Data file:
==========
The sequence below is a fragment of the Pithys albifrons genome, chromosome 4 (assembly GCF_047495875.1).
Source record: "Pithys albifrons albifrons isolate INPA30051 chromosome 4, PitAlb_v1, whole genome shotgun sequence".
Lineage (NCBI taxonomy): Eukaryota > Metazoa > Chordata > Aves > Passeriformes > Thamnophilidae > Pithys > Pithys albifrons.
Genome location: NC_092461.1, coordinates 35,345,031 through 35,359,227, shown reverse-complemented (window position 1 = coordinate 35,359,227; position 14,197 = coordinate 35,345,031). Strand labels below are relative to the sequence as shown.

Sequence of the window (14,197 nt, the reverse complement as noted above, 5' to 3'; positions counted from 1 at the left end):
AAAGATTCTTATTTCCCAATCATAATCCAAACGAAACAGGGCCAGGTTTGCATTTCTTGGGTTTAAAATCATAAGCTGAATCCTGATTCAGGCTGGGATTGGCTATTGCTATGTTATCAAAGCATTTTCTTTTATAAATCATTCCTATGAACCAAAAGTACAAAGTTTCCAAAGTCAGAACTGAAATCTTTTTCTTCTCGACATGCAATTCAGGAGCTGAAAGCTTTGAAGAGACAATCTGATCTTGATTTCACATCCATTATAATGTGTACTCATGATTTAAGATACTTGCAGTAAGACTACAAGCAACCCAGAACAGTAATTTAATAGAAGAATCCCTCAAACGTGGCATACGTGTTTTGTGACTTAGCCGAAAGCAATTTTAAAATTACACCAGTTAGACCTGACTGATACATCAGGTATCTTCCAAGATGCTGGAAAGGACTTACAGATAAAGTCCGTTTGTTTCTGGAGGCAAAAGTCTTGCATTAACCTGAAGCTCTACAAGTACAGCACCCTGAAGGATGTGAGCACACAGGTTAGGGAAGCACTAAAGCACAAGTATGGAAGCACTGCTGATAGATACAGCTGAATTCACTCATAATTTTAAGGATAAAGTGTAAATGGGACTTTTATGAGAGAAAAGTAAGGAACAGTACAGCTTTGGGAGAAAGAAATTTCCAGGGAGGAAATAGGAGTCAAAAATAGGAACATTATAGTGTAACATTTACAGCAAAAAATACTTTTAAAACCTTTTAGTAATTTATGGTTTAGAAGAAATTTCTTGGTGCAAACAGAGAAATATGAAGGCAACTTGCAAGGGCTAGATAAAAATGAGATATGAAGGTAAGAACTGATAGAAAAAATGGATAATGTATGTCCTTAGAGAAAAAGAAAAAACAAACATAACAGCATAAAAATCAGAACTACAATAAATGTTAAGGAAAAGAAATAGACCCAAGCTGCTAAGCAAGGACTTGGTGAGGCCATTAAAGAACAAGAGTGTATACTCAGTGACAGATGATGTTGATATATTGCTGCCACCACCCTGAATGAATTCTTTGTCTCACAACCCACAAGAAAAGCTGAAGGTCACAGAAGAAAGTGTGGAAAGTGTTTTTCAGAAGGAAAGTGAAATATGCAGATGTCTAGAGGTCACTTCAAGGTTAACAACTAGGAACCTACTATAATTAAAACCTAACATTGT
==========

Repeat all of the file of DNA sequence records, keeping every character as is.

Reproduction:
The sequence below is a fragment of the Pithys albifrons genome, chromosome 4 (assembly GCF_047495875.1).
Source record: "Pithys albifrons albifrons isolate INPA30051 chromosome 4, PitAlb_v1, whole genome shotgun sequence".
Lineage (NCBI taxonomy): Eukaryota > Metazoa > Chordata > Aves > Passeriformes > Thamnophilidae > Pithys > Pithys albifrons.
Genome location: NC_092461.1, coordinates 35,345,031 through 35,359,227, shown reverse-complemented (window position 1 = coordinate 35,359,227; position 14,197 = coordinate 35,345,031). Strand labels below are relative to the sequence as shown.

Sequence of the window (14,197 nt, the reverse complement as noted above, 5' to 3'; positions counted from 1 at the left end):
AAAGATTCTTATTTCCCAATCATAATCCAAACGAAACAGGGCCAGGTTTGCATTTCTTGGGTTTAAAATCATAAGCTGAATCCTGATTCAGGCTGGGATTGGCTATTGCTATGTTATCAAAGCATTTTCTTTTATAAATCATTCCTATGAACCAAAAGTACAAAGTTTCCAAAGTCAGAACTGAAATCTTTTTCTTCTCGACATGCAATTCAGGAGCTGAAAGCTTTGAAGAGACAATCTGATCTTGATTTCACATCCATTATAATGTGTACTCATGATTTAAGATACTTGCAGTAAGACTACAAGCAACCCAGAACAGTAATTTAATAGAAGAATCCCTCAAACGTGGCATACGTGTTTTGTGACTTAGCCGAAAGCAATTTTAAAATTACACCAGTTAGACCTGACTGATACATCAGGTATCTTCCAAGATGCTGGAAAGGACTTACAGATAAAGTCCGTTTGTTTCTGGAGGCAAAAGTCTTGCATTAACCTGAAGCTCTACAAGTACAGCACCCTGAAGGATGTGAGCACACAGGTTAGGGAAGCACTAAAGCACAAGTATGGAAGCACTGCTGATAGATACAGCTGAATTCACTCATAATTTTAAGGATAAAGTGTAAATGGGACTTTTATGAGAGAAAAGTAAGGAACAGTACAGCTTTGGGAGAAAGAAATTTCCAGGGAGGAAATAGGAGTCAAAAATAGGAACATTATAGTGTAACATTTACAGCAAAAAATACTTTTAAAACCTTTTAGTAATTTATGGTTTAGAAGAAATTTCTTGGTGCAAACAGAGAAATATGAAGGCAACTTGCAAGGGCTAGATAAAAATGAGATATGAAGGTAAGAACTGATAGAAAAAATGGATAATGTATGTCCTTAGAGAAAAAGAAAAAACAAACATAACAGCATAAAAATCAGAACTACAATAAATGTTAAGGAAAAGAAATAGACCCAAGCTGCTAAGCAAGGACTTGGTGAGGCCATTAAAGAACAAGAGTGTATACTCAGTGACAGATGATGTTGATATATTGCTGCCACCACCCTGAATGAATTCTTTGTCTCACAACCCACAAGAAAAGCTGAAGGTCACAGAAGAAAGTGTGGAAAGTGTTTTTCAGAAGGAAAGTGAAATATGCAGATGTCTAGAGGTCACTTCAAGGTTAACAACTAGGAACCTACTATAATTAAAACCTAACATTGT